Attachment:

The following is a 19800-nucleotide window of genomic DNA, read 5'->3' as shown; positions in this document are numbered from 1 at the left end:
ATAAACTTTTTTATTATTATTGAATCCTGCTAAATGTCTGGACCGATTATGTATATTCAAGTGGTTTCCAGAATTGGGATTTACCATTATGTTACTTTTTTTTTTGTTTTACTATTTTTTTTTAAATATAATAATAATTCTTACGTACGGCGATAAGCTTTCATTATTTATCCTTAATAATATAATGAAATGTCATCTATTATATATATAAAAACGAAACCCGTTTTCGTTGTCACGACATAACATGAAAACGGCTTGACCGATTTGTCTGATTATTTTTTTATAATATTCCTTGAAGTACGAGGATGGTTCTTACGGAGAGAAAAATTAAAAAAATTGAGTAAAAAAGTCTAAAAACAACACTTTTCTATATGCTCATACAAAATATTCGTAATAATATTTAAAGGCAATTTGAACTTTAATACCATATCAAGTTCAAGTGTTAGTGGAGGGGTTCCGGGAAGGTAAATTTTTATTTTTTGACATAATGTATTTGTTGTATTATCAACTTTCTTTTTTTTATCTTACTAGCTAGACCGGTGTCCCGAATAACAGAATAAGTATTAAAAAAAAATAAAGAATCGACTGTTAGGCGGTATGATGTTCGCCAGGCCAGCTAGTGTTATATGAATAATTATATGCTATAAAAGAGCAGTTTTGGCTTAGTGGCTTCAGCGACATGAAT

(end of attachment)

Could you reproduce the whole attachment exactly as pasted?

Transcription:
The following is a 19800-nucleotide window of genomic DNA, read 5'->3' as shown; positions in this document are numbered from 1 at the left end:
ATAAACTTTTTTATTATTATTGAATCCTGCTAAATGTCTGGACCGATTATGTATATTCAAGTGGTTTCCAGAATTGGGATTTACCATTATGTTACTTTTTTTTTTGTTTTACTATTTTTTTTTAAATATAATAATAATTCTTACGTACGGCGATAAGCTTTCATTATTTATCCTTAATAATATAATGAAATGTCATCTATTATATATATAAAAACGAAACCCGTTTTCGTTGTCACGACATAACATGAAAACGGCTTGACCGATTTGTCTGATTATTTTTTTATAATATTCCTTGAAGTACGAGGATGGTTCTTACGGAGAGAAAAATTAAAAAAATTGAGTAAAAAAGTCTAAAAACAACACTTTTCTATATGCTCATACAAAATATTCGTAATAATATTTAAAGGCAATTTGAACTTTAATACCATATCAAGTTCAAGTGTTAGTGGAGGGGTTCCGGGAAGGTAAATTTTTATTTTTTGACATAATGTATTTGTTGTATTATCAACTTTCTTTTTTTTATCTTACTAGCTAGACCGGTGTCCCGAATAACAGAATAAGTATTAAAAAAAAATAAAGAATCGACTGTTAGGCGGTATGATGTTCGCCAGGCCAGCTAGTGTTATATGAATAATTATATGCTATAAAAGAGCAGTTTTGGCTTAGTGGCTTCAGCGACATGAAT